Thanks to the failure of Blue Origin’s NASA Human Landing System (HLS) lawsuit, SpaceX and the space agency were finally able to get back to work last month.
Taking advantage of that, NASA astronauts and Artemis Program leaders recently took a tour of SpaceX’s South Texas Starship factory and launch pads – a massive hub of activity that the company has deemed Starbase. In doing so, save for updates from SpaceX and even members of the public over the last 6-9 months, NASA officials were finally able to get up close and personal with the progress SpaceX has made while the space agency was temporarily forced to halt all work on HLS.
.@NASA recently visited @SpaceX for a firsthand look at a prototype of the human lander that will ferry @NASAArtemis astronauts to the lunar surface during #Artemis III. This demonstration will lay the foundation for a long-term human presence at the Moon later this decade. pic.twitter.com/Ps8xZjq02j
— NASA Artemis (@NASAArtemis) December 21, 2021
While some aspects of SpaceX’s progress towards orbital Starship test flights were hampered by asymmetry between different programs, namely the readiness of Super Heavy and Starbase’s orbital launch site, SpaceX has still made some impressive progress in less than a year. At the start of 2021, Starbase’s lone orbital launch site was effectively a dirt lot and a fraction of the launch mount – the latter constructed well in advance of the rest of the pad. Less than a year later, that orbital launch site – including a skyscraper-sized launch tower, three massive arms, perhaps the most complex launch mount in spaceflight history, and the largest cryogenic tank farm ever built for a rocket – is on the verge of completion.
Several weeks of work are likely needed for SpaceX to finish and qualify the ~146m (~480 ft) launch tower’s ‘chopsticks’ – arms meant to lift and possibly catch Starships and Super Heavy boosters – and quick-disconnect swing arm, which fuels Starship and helps stabilize the rocket. The pad’s massive tank farm has also yet to be filled with any liquid methane fuel (LCH4).
However, that tank farm is complete enough – and filled with hundreds of tanker trucks of liquid oxygen and nitrogen – to begin extensive cryogenic proof testing with Super Heavy Booster 4 (B4), Starship’s first potentially fligthworthy booster. That process began on December 17th and a second cryogenic proof followed on December 21st. On the 22nd, SpaceX continued to expand the ambition of its booster testing and filled Super Heavy B4 more than any booster before it, loading it with two or three thousand tons (4.4M-6.6M lb) of cryogenic liquids in about two hours. There are signs that most of that liquid was actually liquid oxygen (LOx) – the oxidizer Starship will be filled with before launch – and both sides of the tank farm were visibly active.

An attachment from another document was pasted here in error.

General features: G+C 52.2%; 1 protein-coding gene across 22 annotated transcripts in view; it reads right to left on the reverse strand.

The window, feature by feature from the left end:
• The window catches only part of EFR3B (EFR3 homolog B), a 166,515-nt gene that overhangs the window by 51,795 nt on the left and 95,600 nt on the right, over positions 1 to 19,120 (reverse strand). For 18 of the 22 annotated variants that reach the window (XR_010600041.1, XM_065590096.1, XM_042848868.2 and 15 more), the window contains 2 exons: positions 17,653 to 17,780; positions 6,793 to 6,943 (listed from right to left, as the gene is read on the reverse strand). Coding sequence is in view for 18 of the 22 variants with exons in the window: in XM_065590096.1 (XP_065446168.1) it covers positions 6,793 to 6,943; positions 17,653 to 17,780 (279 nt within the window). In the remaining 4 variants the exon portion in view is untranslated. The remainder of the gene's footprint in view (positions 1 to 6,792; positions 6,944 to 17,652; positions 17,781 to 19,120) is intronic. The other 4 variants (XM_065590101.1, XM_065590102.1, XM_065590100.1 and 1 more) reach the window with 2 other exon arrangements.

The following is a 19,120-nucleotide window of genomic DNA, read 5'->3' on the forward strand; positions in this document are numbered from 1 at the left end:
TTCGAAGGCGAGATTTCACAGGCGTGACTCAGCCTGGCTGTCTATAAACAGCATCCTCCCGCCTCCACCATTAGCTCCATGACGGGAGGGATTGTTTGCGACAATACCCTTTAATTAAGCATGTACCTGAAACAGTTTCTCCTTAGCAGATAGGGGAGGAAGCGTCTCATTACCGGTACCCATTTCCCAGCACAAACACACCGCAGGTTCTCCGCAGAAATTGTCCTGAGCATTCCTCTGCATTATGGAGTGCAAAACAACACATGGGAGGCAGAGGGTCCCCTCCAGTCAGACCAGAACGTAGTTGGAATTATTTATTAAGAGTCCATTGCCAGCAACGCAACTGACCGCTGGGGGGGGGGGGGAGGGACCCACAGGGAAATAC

In other words, once SpaceX is confident that the tank farm is safe to store liquid methane, the first Super Heavy wet dress rehearsals and static fire tests – eventually simulating full thrust just before liftoff – could begin almost immediately. Once the tower’s three arms are at least partially functional, SpaceX will also be able to install a Starship on top of Super Heavy for the second time and test a fully-integrated two-stage Starship launch vehicle for the first time, paving the way for the first orbital-velocity launch attempt as soon as as the FAA grants a license.
Though SpaceX technically hasn’t started building a prototype of the actual Starship Moon lander that will returns humans to the lunar surface, every single Starship and Super Heavy booster it builds and tests mature’s the foundation of that crewed variant’s design, as well as the fleet of boosters and ships that will be required to fuel it in orbit. By all appearances, Starship S20 – the first completed orbital-class prototye – has passed all the tests thrown at it and is ready for the program’s first orbital-velocity launch attempt. If the speed of recent testing continues, Super Heavy Booster 4 may not be far behind it.